If there’s an opportunity to receive a critique in a writing competition, take it.

Image

There are some things in writing you should never pay for.

Never pay agents a reading fee to read your work. That is not how good agents work.

It’s up to you whether you choose to pay for a literary editing service. If you aim to self-publish, it’s probably a very good idea; a good literary editor will push you hard and help you iron out the technical kinks you never knew you had. It’s a lot of expenditure for a full manuscript, but getting an eye cast over those first three chapters can work wonders.

It’s entirely up to you whether you enter writing competitions which charge an entry fee. Check the cost of entry versus the sum of the prize, taking into account the prestige of the competition. If it’s £25 to enter a competition you’ve never heard of and the 1st prize is only £10… forget about it.

If a writing competition offers you a critique as part of either the prize or the entry fee, TAKE IT. Research the judges, obviously. Research the site/resource/publication in general. But they’re offering you gold, so TAKE IT.

I entered the first chapter and synopsis for two unpublished novels to the Novel Rocket Launch Pad Contest.

I didn’t win, but the critiques I was offered were so insightful that I felt like I had won anyway. They ripped my work apart, those master butchers, and they had clearly been wielding their knives with skill and clear-eyed dispassion for some time. They dissembled my musty old cadaver of a first chapter and showed me how to rebuild it into something that will soon not only stand up but walk.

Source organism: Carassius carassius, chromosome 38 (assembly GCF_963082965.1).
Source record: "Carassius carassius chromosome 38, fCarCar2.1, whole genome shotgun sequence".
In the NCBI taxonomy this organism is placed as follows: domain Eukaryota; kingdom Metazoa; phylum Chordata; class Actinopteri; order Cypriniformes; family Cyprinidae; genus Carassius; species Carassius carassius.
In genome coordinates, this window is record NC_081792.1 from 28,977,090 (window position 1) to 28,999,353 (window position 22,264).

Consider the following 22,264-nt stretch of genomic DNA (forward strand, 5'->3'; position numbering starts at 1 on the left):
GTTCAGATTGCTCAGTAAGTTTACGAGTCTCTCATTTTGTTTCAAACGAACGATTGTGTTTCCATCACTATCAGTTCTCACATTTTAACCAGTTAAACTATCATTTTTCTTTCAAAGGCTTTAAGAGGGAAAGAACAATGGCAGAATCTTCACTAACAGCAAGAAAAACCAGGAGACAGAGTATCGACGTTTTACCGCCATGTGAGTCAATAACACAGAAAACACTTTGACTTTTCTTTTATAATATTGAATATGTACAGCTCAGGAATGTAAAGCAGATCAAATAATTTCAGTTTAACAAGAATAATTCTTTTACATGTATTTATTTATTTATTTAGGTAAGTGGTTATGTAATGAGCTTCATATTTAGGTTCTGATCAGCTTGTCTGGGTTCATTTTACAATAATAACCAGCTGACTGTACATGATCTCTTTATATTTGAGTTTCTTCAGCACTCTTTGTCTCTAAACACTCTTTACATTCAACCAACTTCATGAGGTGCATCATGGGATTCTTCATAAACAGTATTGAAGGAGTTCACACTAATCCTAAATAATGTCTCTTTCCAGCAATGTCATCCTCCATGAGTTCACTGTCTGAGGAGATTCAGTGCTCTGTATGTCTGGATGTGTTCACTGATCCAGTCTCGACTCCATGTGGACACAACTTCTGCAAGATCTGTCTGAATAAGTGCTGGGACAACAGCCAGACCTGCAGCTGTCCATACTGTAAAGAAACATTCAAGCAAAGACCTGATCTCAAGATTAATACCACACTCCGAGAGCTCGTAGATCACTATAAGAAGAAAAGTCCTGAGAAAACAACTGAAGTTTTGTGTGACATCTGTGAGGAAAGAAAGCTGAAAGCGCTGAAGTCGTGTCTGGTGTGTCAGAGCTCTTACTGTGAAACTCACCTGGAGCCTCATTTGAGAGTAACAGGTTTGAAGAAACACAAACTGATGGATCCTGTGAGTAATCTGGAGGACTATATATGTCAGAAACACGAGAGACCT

I’ve been on plenty of online writing forums and I’m sure you have too. They’re great. They’re tough. They’re loving.

But they’re NOTHING like this.

This was my very first taste of high-level feedback from industry insiders , with highlighting of action beats and DNA-level sentence structure and stuff I’ve never before seen covered in forum critiques. I felt like Eustace in Voyage of the Dawn Treader when Aslan strips away his dragon flesh layer by layer, finally returning him to the form of the boy he was meant to be.

Industry-level criticism is objective and it is there to make you improve. If you see an opportunity to get it via a writing competition, you’d be silly not to take it.

It’s a game-changer.

Advertisements

Leave a Reply

Fill in your details below or click an icon to log in:

WordPress.com Logo

You are commenting using your WordPress.com account. Log Out / Change )

Twitter picture

You are commenting using your Twitter account. Log Out / Change )

Facebook photo

You are commenting using your Facebook account. Log Out / Change )

Google+ photo

You are commenting using your Google+ account. Log Out / Change )

Connecting to %s

Shannon A Thompson

You need the world, and the world needs good people.

one bow...

Malena Lott Putnam | storyteller. strategist.

D.E. Atwood

...writes books she wants to read...

Kip Wilson Rechea

Write, travel, eat, repeat.

Encyclopaedia Vanitatum

a dictionary of spectral curiosities

Sarah Hans

Author, Editor, Educator

%d bloggers like this: